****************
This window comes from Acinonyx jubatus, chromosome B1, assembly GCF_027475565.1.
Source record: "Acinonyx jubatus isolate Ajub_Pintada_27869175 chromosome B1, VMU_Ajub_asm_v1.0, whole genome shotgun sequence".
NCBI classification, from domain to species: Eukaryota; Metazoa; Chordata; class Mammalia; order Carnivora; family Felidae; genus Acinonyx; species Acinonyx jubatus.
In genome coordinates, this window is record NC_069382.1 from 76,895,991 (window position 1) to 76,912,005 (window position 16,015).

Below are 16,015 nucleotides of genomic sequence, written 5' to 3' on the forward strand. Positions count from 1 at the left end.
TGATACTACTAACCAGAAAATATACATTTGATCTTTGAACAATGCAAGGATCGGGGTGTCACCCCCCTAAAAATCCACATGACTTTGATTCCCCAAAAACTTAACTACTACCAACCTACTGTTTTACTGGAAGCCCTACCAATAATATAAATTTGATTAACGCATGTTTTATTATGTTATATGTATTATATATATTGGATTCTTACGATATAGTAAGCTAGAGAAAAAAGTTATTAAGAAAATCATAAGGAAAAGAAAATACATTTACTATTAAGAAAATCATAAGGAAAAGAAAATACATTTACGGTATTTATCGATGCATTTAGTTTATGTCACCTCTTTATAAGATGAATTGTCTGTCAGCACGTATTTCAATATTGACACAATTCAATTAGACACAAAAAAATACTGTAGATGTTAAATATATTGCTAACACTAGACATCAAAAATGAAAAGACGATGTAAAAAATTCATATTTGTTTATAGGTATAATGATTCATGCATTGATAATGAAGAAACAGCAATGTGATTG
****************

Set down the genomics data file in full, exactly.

This window comes from Acinonyx jubatus, chromosome B1, assembly GCF_027475565.1.
Source record: "Acinonyx jubatus isolate Ajub_Pintada_27869175 chromosome B1, VMU_Ajub_asm_v1.0, whole genome shotgun sequence".
NCBI classification, from domain to species: Eukaryota; Metazoa; Chordata; class Mammalia; order Carnivora; family Felidae; genus Acinonyx; species Acinonyx jubatus.
In genome coordinates, this window is record NC_069382.1 from 76,895,991 (window position 1) to 76,912,005 (window position 16,015).

Below are 16,015 nucleotides of genomic sequence, written 5' to 3' on the forward strand. Positions count from 1 at the left end.
TGATACTACTAACCAGAAAATATACATTTGATCTTTGAACAATGCAAGGATCGGGGTGTCACCCCCCTAAAAATCCACATGACTTTGATTCCCCAAAAACTTAACTACTACCAACCTACTGTTTTACTGGAAGCCCTACCAATAATATAAATTTGATTAACGCATGTTTTATTATGTTATATGTATTATATATATTGGATTCTTACGATATAGTAAGCTAGAGAAAAAAGTTATTAAGAAAATCATAAGGAAAAGAAAATACATTTACTATTAAGAAAATCATAAGGAAAAGAAAATACATTTACGGTATTTATCGATGCATTTAGTTTATGTCACCTCTTTATAAGATGAATTGTCTGTCAGCACGTATTTCAATATTGACACAATTCAATTAGACACAAAAAAATACTGTAGATGTTAAATATATTGCTAACACTAGACATCAAAAATGAAAAGACGATGTAAAAAATTCATATTTGTTTATAGGTATAATGATTCATGCATTGATAATGAAGAAACAGCAATGTGATTG